Book Reviews Jan-June 2021

Ooof. The times I’ve thought about writing and the times I actually have written in 2021 are vastly different-but I am here! I cannot believe we’re in summer! Reentry into the world with a vaccine has been great! Yet exhausting. So exhausting.

So little things, like going to get my new library card, are monumental tasks right now. So my reading list is kind of at a standstill. I’m feeling brave today though and may finally head to my new (to me) local library and get that pretty new card! My old one expired at the end of May so I’ve been bookless for about a month. L

Here’s what I have accomplished so far, in 2021. I definitely started January through March at some point but lost the document. My reading goal (I believe) was set at 50, but I’m going to be happy to reach 30 this year. Who knows? Maybe I’ll end up having to travel (drive around the state) for work later on this year and I’ll still make 50 happen!

1. Open Book, Jessica Simpson (autobiography)- I never really listened to Simpson’s music much but I did watch her reality show with Nick Lachey (yes, it’s true. I dabble in reality t.v. from time to time) when it was out and found her to be charming and hilarious. This book is no different and gives depth to Simpson’s life story that many of us didn’t know. It was well written and pulled at the heart and reminded me to never judge someone’s life based on their ‘highlight reel’. A

2. How to be Less Stupid About Race: On Racism, White Supremacy, and the Racial Divide, Crystal Marie Fleming (non-fiction, social science)- This was a great read to uncover how embedded everyday life is with racism. Dr. Fleming talks about critical race theory in a direct way that I appreciated. I definitely recommend this book. A+

3.  Shit, Actually: The Definitive, 100% Objective Guide to Modern Cinema, Lindy West (non-fiction, humor)-I love West’s other books that focus on social issues, so I was sure that a book where she rates moves against The Fugitive (her belief is that this is the best movie ever) was going to be a hoot. It was, and it was full of laughs but also moments of examining how socially ‘ew’ some of these greatest works of art really are. A

4. Eat a Peach, David Chang and Gabe Ulla (autobiography)- My first autobiography about a chef of 2021! Chang’s Netflix docu-series “Ugly Delicious” is one of the many things I watched in 2020, and I loved his story-telling. I’ve been aware of Chang as a chef for a long time but never really took the time to learn much more than he started Momofuko in New York City. This book was a great, honest look at his life, success, and failures. Loved it. I loved it so much in fact I want to share with you a line from this book that I’m effectively living my life by now:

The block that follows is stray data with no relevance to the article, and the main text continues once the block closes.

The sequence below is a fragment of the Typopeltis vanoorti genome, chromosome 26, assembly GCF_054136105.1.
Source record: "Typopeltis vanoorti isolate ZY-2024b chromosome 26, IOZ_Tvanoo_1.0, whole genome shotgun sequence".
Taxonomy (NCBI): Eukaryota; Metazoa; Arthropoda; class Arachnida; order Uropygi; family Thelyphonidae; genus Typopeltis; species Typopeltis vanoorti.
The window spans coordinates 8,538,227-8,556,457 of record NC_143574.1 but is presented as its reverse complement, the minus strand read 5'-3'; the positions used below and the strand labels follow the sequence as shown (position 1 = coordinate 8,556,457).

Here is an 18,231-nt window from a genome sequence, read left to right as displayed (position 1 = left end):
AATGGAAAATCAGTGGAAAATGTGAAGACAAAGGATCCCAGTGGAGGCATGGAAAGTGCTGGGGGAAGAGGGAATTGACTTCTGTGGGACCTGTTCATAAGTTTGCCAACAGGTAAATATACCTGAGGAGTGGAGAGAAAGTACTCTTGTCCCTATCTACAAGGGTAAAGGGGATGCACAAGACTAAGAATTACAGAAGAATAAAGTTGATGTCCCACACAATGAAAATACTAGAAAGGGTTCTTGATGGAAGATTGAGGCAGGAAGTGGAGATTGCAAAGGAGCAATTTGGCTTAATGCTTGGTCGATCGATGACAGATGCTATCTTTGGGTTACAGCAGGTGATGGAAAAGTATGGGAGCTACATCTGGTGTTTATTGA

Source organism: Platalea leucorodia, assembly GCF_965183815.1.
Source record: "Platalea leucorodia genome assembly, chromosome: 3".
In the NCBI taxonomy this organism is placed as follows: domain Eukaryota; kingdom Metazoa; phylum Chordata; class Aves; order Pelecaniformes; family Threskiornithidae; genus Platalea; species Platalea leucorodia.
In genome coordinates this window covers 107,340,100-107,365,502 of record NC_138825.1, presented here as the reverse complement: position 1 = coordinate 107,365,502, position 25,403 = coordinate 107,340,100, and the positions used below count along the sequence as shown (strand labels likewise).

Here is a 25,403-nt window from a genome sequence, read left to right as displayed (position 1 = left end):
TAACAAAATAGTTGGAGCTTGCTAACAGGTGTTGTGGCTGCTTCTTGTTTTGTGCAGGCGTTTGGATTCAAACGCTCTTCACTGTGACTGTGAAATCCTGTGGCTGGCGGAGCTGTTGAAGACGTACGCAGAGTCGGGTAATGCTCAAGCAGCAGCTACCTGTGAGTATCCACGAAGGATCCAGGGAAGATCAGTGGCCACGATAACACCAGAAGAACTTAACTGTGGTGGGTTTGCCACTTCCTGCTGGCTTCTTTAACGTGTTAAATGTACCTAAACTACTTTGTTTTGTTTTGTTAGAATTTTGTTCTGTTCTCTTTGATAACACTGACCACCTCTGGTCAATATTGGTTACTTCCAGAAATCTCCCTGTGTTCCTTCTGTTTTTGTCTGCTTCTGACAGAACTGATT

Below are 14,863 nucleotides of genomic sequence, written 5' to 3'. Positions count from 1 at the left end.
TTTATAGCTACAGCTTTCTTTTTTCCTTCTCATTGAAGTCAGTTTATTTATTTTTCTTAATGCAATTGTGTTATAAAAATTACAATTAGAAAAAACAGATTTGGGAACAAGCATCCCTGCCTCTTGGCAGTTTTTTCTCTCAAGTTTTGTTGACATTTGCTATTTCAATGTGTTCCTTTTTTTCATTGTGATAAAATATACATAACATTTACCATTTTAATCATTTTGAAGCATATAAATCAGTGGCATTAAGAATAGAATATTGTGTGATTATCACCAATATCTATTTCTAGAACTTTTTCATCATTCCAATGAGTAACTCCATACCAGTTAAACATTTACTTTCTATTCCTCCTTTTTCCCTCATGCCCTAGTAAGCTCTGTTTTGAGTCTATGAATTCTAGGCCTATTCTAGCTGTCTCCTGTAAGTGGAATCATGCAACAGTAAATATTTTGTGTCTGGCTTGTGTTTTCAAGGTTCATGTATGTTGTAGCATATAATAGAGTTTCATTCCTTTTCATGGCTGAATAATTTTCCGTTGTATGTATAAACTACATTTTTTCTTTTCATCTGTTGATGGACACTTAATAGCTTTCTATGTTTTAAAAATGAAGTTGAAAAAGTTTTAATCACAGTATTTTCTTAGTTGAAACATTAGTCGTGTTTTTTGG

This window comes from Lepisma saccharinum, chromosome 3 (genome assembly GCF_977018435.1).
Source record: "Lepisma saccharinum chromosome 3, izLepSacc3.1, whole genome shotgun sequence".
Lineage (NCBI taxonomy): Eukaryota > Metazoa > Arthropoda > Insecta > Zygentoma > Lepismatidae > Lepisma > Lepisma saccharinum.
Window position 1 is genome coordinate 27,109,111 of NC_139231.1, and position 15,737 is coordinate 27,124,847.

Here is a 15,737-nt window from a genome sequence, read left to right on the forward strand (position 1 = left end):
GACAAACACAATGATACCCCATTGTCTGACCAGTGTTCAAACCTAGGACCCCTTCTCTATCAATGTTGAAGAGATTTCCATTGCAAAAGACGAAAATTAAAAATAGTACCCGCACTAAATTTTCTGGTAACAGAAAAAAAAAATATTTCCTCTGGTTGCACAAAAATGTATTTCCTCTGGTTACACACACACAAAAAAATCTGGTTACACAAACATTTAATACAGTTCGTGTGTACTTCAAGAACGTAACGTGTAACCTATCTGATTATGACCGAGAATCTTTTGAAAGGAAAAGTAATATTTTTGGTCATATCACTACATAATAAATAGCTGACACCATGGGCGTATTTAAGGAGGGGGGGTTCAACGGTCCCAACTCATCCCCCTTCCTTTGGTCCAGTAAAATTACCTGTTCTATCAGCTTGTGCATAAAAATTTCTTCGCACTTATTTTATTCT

… (on food but I think it applies to everything) I give credit wherever I can. My advice to chef’s (anyone) is to be honest about your ignorance and always honor the source material.


5. American and Paneer Pie, Supriya Kellar (fiction, young adult)- This book really should be a must read for pre-teens. There is the salient point to learn regarding acceptance, but how to accept someone else, too. These lessons are  wrapped in a beautiful story about a young girl trying to do the same for herself. A+

6. You’ve Been Volunteered, Laurie Gelman (fiction, mom humor)- This books takes back up a little while after her first book Class Mom and carries the same story line, basically.  It was funny enough. B

7. Didn’t See That Coming, Rachel Hollis (non-fiction, ‘self-help’, autobiography?)- I know. I KNOW. But I don’t know why I keep hate-reading her books! If I am objective as I can physically be and focus on just this book I can say, it’s probably the most ‘original thought’ from Hollis I’ve ever read. Still problematic in many different ways, but it has glimpses of benefit for a very specific audience and less plagiarism (but can you really say that when she’s gotten to this book because of all the things she’s lifted in the past??  I held my objectivity as long as I could). C

8. Mediocre: The Dangerous Legacy of White Male America,  Ijeoma Oluo (fiction, social issues)- EVERYONE NEEDS TO READ THIS BOOK SO WE CAN RAGE TOGETHER. Oluo’s writing always has me near screaming at the pages in agreement/frustration/shock. A++

9. Parachutes, Kelly Yang (non-fiction, young adult)- I had never heard the term ‘parachute’ before this book and…woah, I had no idea that education around the world led to such extreme options prior to college (but I suppose I should have). A

10. Broken (In the Best Possible Way), Jenny Lawson (non-fiction, humor, memoir)- SQUEE!!! Lawson’s highly-anticipated third book came out!! I even attended the virtual book tour (moderated by Samantha Irby) and it was a hoot. I have been looking forward to this book for years so I am happy to report that it did not disappoint. The theme is very aligned with Lawson’s other books and takes the stigma and stories of mental health and normalizes them…in the best possible way. A++

Crappy picture or it didn’t happen.

11. The People We Meet on Vacation, Emily Henry (fiction, romance)- a cute story about how the best things when traveling aren’t always what we see, do, and eat, but who we spend our time with making memories. Probably a great ‘beach/pool read’. B